Yesterday was really a stunner. Scott Brown - I still can't believe we're talking about a Cosmo centerfold hottie - claimed his Massachusetts Senate seat - the one held by Ted Kennedy since real life Mad Men were charging three-martini lunches to their expense accounts. And now Democrats gather for the famed circular firing squad.
There's plenty of blame to go around, a chain of shame that grows from national party hubris, rises through the ranks of ever-cautious wait-and-see-ers, and collapses at the doorstep of a singularly tone deaf candidate whose campaign even managed to misspell Massachusetts on a television ad. In a larger sense, though, we might simply be seeing further proof that Americans prefer to calibrate against one party taking too much power, tilting against the majority to ensure a fair fight (or just for the sheer orneriness of sticking a middle finger to the clowns in charge).
Either way, Democrats face a bevy of miserable options that mark a spectacular downfall from grace not seen since the dark morning after the 1994 races when Newt Gingrich vaulted from the bomb-throwing ranks to the Speaker's chair. When it comes to health care, Democrats can try to cram the Senate's version through the House, which would represent an impressive feat of arm-twisting by current Speaker Nancy Pelosi. More likely this administration and its congressional surrogates will watch dreams of health care reform vanish in the same puff of smoke and mirrors so well known by Clintonistas.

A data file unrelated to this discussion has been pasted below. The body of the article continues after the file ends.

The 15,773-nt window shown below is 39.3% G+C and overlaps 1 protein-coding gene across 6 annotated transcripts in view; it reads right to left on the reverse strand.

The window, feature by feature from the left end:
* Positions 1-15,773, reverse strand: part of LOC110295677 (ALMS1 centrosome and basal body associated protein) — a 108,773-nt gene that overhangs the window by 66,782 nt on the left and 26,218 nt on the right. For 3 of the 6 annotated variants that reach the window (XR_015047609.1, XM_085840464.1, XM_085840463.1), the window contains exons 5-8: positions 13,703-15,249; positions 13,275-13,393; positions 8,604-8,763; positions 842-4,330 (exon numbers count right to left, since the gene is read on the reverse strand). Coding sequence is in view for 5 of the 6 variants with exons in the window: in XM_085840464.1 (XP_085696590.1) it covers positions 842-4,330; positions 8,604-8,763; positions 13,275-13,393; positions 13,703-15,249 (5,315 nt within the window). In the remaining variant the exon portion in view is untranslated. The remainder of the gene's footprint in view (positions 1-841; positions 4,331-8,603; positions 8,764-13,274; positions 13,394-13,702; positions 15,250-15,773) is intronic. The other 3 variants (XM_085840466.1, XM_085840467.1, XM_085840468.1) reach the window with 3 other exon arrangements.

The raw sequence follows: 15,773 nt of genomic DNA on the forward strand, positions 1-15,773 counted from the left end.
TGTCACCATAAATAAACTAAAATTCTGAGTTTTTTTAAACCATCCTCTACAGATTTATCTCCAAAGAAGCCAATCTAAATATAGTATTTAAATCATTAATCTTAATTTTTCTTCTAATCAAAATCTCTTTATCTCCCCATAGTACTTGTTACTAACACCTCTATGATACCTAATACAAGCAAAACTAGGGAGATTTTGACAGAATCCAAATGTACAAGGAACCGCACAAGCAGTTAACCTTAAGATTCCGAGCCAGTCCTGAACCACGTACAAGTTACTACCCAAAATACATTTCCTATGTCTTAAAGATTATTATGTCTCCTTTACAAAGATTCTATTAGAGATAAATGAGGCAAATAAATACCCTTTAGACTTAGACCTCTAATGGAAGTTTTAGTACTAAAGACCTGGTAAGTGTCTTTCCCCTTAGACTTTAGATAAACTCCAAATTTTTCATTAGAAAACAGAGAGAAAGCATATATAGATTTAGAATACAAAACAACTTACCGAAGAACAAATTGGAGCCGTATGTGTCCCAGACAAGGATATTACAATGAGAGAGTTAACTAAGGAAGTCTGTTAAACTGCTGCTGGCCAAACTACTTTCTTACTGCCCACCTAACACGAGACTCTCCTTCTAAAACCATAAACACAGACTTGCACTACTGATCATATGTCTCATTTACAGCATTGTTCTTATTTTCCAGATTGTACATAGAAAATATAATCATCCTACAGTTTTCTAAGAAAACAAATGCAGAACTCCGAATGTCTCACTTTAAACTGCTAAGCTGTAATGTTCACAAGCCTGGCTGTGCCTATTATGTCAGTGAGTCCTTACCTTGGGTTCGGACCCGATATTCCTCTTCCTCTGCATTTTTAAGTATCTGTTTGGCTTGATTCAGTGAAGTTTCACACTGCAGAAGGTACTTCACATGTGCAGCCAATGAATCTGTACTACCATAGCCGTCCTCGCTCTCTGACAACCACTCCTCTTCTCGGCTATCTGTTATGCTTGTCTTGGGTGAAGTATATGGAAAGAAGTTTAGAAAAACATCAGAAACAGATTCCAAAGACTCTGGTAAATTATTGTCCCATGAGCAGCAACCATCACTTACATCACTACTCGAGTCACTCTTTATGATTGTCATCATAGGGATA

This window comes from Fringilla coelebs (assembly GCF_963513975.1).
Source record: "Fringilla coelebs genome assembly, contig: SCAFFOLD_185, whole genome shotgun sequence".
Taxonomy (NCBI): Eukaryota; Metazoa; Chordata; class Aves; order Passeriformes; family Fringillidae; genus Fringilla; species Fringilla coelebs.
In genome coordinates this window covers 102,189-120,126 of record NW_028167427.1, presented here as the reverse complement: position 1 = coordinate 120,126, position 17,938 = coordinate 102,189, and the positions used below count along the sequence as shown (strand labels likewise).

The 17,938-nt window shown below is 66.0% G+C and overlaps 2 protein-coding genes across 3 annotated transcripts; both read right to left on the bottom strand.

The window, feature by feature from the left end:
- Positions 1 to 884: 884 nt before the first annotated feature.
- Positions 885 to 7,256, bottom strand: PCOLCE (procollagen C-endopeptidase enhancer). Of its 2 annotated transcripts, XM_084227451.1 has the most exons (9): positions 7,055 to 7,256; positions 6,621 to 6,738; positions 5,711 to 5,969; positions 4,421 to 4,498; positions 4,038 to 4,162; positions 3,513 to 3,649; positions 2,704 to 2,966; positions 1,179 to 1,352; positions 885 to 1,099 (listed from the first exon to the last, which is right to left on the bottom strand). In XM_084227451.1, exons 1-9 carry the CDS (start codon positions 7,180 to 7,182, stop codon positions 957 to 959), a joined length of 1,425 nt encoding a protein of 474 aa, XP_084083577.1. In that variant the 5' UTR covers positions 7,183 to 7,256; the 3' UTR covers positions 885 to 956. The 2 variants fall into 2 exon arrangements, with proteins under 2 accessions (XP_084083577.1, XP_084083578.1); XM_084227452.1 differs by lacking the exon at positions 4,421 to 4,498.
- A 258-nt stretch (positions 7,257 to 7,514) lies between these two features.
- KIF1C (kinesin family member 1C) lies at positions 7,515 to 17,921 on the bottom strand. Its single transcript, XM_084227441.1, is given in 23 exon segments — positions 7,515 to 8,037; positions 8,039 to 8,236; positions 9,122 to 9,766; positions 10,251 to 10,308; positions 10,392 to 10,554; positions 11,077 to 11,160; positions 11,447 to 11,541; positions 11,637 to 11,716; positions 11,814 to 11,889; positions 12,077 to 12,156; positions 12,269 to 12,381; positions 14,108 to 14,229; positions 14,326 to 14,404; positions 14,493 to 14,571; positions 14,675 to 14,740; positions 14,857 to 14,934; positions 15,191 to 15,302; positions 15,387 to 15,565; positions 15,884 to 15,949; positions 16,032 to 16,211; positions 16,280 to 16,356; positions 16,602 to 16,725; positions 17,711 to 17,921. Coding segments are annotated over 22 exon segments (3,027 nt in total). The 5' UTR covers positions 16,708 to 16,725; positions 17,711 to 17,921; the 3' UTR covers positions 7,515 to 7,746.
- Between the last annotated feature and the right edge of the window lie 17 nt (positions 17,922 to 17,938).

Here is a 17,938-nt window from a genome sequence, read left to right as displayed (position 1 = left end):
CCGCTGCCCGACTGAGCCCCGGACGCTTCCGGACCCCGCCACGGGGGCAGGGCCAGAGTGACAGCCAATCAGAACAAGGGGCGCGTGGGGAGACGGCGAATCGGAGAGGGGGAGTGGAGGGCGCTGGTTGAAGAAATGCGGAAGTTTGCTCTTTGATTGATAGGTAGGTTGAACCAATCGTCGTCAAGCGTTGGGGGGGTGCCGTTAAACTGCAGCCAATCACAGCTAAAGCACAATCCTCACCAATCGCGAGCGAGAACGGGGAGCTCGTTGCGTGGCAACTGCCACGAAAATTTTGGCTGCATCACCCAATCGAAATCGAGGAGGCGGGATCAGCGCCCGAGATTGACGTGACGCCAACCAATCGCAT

The insurance industry wins another victory as once again Americans are suckered into voting against their own interests - and against their own stated preferences, beaten silly by buzzwords like Socialism, Government Takeover, and the dreaded Obamacare. Surveying the wreckage of today's political landscape I feel like Charlie Brown, looking up crazily at the sky above only to find Lucy staring down, laughing. Health care reform isn't dead, but the pulse is fading. I am amazed mostly, well, that I'm amazed.
Me, I left the Democrats years ago. It seemed the most sensible way for Jenny and I, frequently clashing opponents when it comes to policy and politics, to have conversations that didn't end with shouting matches. Our choice to become independents removed much of the partisanship from our household, inspiring us to relax our previously fixed positions. But the big picture remains the same, as bumper sticker-spouters shuffle the deck chairs and the rest of us watch the damn ship sink.
It's amazing how one Senate race can change things - or, closer to the truth, reveal how things really are. It's disillusioning too, which I admit as a guy who performs gimlet-eyed cynicism while hiding a secret reservoir of hope that we may still pull our country out of the drink. It's all a little disorienting. Of course, maybe my shock is really about the nature of yesterday's victor, a guy with pictures that have to be pixelated for The Cobert Report.
My Republican friends are surely celebrating an amazing victory. I can hear the laughter and the clinking of glasses from last night's parties that never really ended. And I can even hear the question, with all traces of mockery concealed by genuinely glowing sentiment: "Hey, the Dems elected Stuart Smalley. Why can't we get a little beefcake?"
Sure, why not?